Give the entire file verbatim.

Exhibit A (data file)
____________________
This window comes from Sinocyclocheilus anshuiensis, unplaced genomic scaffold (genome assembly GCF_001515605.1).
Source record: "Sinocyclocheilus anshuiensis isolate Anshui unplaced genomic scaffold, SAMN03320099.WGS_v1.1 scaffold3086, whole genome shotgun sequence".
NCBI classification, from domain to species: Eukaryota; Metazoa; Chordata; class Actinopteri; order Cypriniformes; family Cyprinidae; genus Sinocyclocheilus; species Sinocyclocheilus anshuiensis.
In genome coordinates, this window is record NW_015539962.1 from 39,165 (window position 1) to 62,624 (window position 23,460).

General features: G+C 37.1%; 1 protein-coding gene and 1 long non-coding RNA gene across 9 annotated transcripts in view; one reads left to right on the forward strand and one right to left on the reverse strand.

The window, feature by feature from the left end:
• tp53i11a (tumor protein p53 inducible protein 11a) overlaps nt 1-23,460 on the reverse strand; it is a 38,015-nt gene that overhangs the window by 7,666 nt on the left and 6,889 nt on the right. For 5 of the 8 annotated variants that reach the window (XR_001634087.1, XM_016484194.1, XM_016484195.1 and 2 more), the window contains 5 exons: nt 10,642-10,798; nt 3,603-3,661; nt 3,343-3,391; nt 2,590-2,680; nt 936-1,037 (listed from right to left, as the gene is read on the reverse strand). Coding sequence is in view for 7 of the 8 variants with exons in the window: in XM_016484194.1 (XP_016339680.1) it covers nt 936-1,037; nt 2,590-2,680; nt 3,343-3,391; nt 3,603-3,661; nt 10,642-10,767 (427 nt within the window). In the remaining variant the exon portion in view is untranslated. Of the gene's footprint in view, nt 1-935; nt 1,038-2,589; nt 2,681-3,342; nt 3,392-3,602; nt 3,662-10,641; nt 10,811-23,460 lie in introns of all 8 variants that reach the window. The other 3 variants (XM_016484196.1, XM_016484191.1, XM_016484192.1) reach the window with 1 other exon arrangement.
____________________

This window comes from Sinocyclocheilus anshuiensis, unplaced genomic scaffold (genome assembly GCF_001515605.1).
Source record: "Sinocyclocheilus anshuiensis isolate Anshui unplaced genomic scaffold, SAMN03320099.WGS_v1.1 scaffold3086, whole genome shotgun sequence".
NCBI classification, from domain to species: Eukaryota; Metazoa; Chordata; class Actinopteri; order Cypriniformes; family Cyprinidae; genus Sinocyclocheilus; species Sinocyclocheilus anshuiensis.
In genome coordinates, this window is record NW_015539962.1 from 39,165 (window position 1) to 62,624 (window position 23,460).

General features: G+C 37.1%; 1 protein-coding gene and 1 long non-coding RNA gene across 9 annotated transcripts in view; one reads left to right on the forward strand and one right to left on the reverse strand.

The window, feature by feature from the left end:
• tp53i11a (tumor protein p53 inducible protein 11a) overlaps nt 1-23,460 on the reverse strand; it is a 38,015-nt gene that overhangs the window by 7,666 nt on the left and 6,889 nt on the right. For 5 of the 8 annotated variants that reach the window (XR_001634087.1, XM_016484194.1, XM_016484195.1 and 2 more), the window contains 5 exons: nt 10,642-10,798; nt 3,603-3,661; nt 3,343-3,391; nt 2,590-2,680; nt 936-1,037 (listed from right to left, as the gene is read on the reverse strand). Coding sequence is in view for 7 of the 8 variants with exons in the window: in XM_016484194.1 (XP_016339680.1) it covers nt 936-1,037; nt 2,590-2,680; nt 3,343-3,391; nt 3,603-3,661; nt 10,642-10,767 (427 nt within the window). In the remaining variant the exon portion in view is untranslated. Of the gene's footprint in view, nt 1-935; nt 1,038-2,589; nt 2,681-3,342; nt 3,392-3,602; nt 3,662-10,641; nt 10,811-23,460 lie in introns of all 8 variants that reach the window. The other 3 variants (XM_016484196.1, XM_016484191.1, XM_016484192.1) reach the window with 1 other exon arrangement.